"Wal, then, you'd better fly round, or them spry little fellers won't
leave you none."
"Oh, we can beat them when we begin. There are such lots of nuts
we shall have a plenty."
"There ain't many more to come down, and they have cleared the
ground pretty well, see if they hain't."
Robby ran to look, and was alarmed to find how few remained. He
called Teddy, and they worked hard all one afternoon, while the
squirrels sat on the fence and scolded.
"Now, Ted, we must keep watch, and pick up just as fast as they
fall, or we shan't have more than a bushel, and every one will
laugh at us if we don't."
"The naughty quillies tarn't have 'em. I'll pick fast and run and put
'em in the barn twick," said Teddy, frowning at little Frisky, who
chattered and whisked his tail indignantly.
That night a high wind blew down hundreds of nuts, and when
Mrs. Jo came to wake her little sons, she said, briskly,
"Come, my laddies, the squirrels are hard at it, and you will have
to work well to-day, or they will have every nut on the ground."
"No, they won't," and Robby tumbled up in a great hurry, gobbled
his breakfast, and rushed out to save his property.
Teddy went too, and worked like a little beaver, trotting to and fro
with full and empty baskets. Another bushel was soon put away in
the corn-barn, and they were scrambling among the leaves for
more nuts when the bell rang for school.
"O father! let me stay out and pick. Those horrid squirrels will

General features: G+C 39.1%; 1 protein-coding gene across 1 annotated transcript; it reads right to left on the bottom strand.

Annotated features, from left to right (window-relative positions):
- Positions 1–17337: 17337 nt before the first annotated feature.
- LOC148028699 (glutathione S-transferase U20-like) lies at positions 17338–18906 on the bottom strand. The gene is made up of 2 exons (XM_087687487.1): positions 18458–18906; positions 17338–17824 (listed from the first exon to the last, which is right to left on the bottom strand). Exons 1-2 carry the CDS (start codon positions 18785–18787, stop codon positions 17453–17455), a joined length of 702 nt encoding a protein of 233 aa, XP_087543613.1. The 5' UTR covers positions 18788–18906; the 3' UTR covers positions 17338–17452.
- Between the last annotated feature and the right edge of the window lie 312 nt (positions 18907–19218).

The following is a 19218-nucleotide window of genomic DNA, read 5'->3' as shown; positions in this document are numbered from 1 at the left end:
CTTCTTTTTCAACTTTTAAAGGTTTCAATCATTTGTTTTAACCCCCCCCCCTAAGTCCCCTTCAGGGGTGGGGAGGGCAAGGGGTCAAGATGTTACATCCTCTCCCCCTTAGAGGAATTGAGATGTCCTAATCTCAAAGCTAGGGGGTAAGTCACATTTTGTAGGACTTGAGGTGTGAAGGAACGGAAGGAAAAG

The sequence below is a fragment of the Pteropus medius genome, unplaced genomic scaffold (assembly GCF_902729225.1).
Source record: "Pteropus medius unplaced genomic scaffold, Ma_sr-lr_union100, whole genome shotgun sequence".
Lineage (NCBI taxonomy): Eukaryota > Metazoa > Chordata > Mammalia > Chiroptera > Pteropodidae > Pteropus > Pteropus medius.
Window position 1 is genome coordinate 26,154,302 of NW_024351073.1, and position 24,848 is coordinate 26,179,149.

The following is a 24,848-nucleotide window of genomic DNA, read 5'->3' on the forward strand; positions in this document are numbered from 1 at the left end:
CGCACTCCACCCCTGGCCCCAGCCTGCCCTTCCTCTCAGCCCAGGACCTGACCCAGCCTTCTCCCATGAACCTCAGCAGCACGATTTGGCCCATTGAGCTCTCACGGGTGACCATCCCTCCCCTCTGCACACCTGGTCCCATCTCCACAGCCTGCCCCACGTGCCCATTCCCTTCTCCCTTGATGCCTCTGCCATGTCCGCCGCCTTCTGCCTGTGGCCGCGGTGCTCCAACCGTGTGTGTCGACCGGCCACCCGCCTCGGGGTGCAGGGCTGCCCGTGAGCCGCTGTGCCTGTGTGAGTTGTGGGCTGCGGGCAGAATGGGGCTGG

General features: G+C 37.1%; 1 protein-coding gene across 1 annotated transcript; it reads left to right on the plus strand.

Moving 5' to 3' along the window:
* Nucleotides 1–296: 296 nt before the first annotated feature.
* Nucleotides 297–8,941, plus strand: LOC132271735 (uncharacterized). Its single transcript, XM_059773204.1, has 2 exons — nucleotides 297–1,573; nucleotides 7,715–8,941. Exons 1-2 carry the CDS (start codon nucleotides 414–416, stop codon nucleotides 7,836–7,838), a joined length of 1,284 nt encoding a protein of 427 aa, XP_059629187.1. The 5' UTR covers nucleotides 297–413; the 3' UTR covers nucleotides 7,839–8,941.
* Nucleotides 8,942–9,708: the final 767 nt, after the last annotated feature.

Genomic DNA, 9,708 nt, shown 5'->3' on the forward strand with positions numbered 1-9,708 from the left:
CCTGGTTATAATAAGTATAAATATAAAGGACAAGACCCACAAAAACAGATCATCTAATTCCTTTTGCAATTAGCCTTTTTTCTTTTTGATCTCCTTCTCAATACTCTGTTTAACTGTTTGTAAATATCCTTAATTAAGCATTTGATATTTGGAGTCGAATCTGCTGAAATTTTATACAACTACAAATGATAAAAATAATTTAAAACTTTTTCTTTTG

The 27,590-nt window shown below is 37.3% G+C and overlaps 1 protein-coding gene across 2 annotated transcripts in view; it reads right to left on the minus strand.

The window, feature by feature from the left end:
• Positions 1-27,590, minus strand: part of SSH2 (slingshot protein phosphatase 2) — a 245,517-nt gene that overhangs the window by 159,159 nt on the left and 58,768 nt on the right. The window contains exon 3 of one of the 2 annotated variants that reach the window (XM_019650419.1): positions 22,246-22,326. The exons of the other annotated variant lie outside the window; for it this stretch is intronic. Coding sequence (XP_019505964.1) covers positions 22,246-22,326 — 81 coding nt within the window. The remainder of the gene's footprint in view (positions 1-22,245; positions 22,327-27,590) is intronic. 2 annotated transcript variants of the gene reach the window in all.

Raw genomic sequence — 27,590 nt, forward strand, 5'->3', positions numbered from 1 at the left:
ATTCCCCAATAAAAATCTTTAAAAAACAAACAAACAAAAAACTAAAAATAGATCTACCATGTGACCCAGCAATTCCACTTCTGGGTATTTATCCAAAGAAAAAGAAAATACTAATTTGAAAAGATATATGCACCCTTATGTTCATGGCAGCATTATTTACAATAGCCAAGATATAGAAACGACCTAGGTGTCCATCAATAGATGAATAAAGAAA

have my nuts if you don't. I'll do my lessons by and by," cried Rob,
running into the school-room, flushed and tousled by the fresh cold
wind and his eager work.
"If you had been up early and done a little every morning there
would be no hurry now. I told you that, Rob, and you never
minded. I cannot have the lessons neglected as the work has been.
The squirrels will get more than their share this year, and they
deserve it, for they have worked best. You may go an hour earlier,
but that is all," and Mr. Bhaer led Rob to his place where the little
man dashed at his books as if bent on making sure of the precious
hour promised him.
It was almost maddening to sit still and see the wind shaking down
the last nuts, and the lively thieves flying about, pausing now and
then to eat one in his face, and flirt their tails, as if they said,
saucily, "We'll have them in spite of you, lazy Rob." The only
thing that sustained the poor child in this trying moment was the
sight of Teddy working away all alone. It was really splendid the
pluck and perseverance of the little lad. He picked and picked till
his back ached; he trudged to and fro till his small legs were tired;